The Masters is notorious for its many quirks and traditions that separate it from a typical sporting event. This is by design. There are rules and regulations that are, by and large, created with the “patrons” (do not call them fans) in mind. One of the tournament’s famous traditions is the concessions stand.
The prices are exceptionally low by modern standards and absolutely nothing provided is loudly labeled with a brand or who produced it. There are some subtler labels if you look closely, but the Masters is the priority. The chips are Masters chips. The cookie is a Masters cookie. The beverages are just cola or craft beer and only come in a Masters labeled cup. The sandwiches, like that pimento cheese you hear all about every year, are made fresh overnight with real-time data about what’s selling and what’s maybe not flying off the shelves. That data is feeding into a nearby production center and they can adjust for the next day on just how much to make or stock for the upcoming tournament days.
By shunning all brands and keeping prices low, Augusta National and the Masters have made a pro forma part of going to a sporting event — the innocuous spot where you get some damn food — a phenomenon that people cherish about the experience.
We know about the low cost. You could fill up for a day on $20. But what exactly are people putting in their bodies? What are these mysterious colas and craft beers? Sometimes you need to dig a little and sometimes you just need to ask.
The cellophane-wrapped snacks are easiest to identify, because most have a small stamp somewhere on the back of the bag. The crackers are Lance. The chips are all Cape Cod. The cookies and brownies are Christie, a company out of Nashville. A weird-ooking neon blue drink that does not look like it would be good to put in your body is just Powerade. All the colas are Coke products. All drinks are already poured and waiting for you on a counter to grab and go in those Masters cups, which people stack and collect all week.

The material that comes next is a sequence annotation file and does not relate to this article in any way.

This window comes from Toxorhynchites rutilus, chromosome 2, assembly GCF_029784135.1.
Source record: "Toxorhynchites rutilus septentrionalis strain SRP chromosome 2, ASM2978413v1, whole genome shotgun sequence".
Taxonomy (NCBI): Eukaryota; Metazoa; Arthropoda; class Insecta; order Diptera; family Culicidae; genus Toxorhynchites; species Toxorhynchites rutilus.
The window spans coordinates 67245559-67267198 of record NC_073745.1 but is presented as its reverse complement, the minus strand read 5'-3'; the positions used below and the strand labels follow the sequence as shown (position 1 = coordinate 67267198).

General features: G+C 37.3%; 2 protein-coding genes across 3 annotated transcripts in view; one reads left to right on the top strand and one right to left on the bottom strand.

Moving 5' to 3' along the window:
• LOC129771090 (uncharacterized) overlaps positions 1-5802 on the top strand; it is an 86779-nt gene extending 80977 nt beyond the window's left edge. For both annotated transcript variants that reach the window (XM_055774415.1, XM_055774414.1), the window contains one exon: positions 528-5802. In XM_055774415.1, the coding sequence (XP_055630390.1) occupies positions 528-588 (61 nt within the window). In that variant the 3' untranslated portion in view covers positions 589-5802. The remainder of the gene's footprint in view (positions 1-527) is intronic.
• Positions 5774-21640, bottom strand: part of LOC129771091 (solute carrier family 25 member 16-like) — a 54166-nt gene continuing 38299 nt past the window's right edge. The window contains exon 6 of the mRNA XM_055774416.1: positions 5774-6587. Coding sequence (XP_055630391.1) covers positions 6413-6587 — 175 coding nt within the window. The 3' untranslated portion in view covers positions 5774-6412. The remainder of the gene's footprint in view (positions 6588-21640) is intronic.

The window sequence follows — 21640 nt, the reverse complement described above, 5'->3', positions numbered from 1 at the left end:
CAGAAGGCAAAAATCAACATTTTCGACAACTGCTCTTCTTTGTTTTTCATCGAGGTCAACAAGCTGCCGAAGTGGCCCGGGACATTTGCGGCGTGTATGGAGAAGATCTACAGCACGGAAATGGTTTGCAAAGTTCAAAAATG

But let’s get to the beer, which everyone is most interested in and, as you’d expect, sells quite well all week. There are four kinds of beer, two domestic beers, one Import beer, and one American craft beer. Here’s your guide for the unmarked alcohol:
- Domestic — Coors Banquet beer
- Domestic Light — Miller Lite
- Import Beer — Stella Artois
- American Craft Beer — Blue Moon
There is a serving tray of oranges next to the “craft beer” tap, but you need to ask for one. They do not come ready with the orange on the lip of the cup, because that would be too significantly brand identifying. Whether you define Blue Moon as a craft or not, it was a welcome addition to the lineup in 2016.
The beers are also all poured and lined up in advance, ready for you to take and pay. You can only take two at a time and they stop serving at 5 p.m., about two hours before the final groups finish up on the 18th green.
And if you have too many too early and start hurting late in the day after sales are cut off? There’s Advil for 50 cents. That’s the only thing loudly branded. It comes in the usual tearaway foil packaging, because having a bucket of unlabeled pills might be a little unsettling if you’re looking for some ibuprofen on your walk around Augusta National.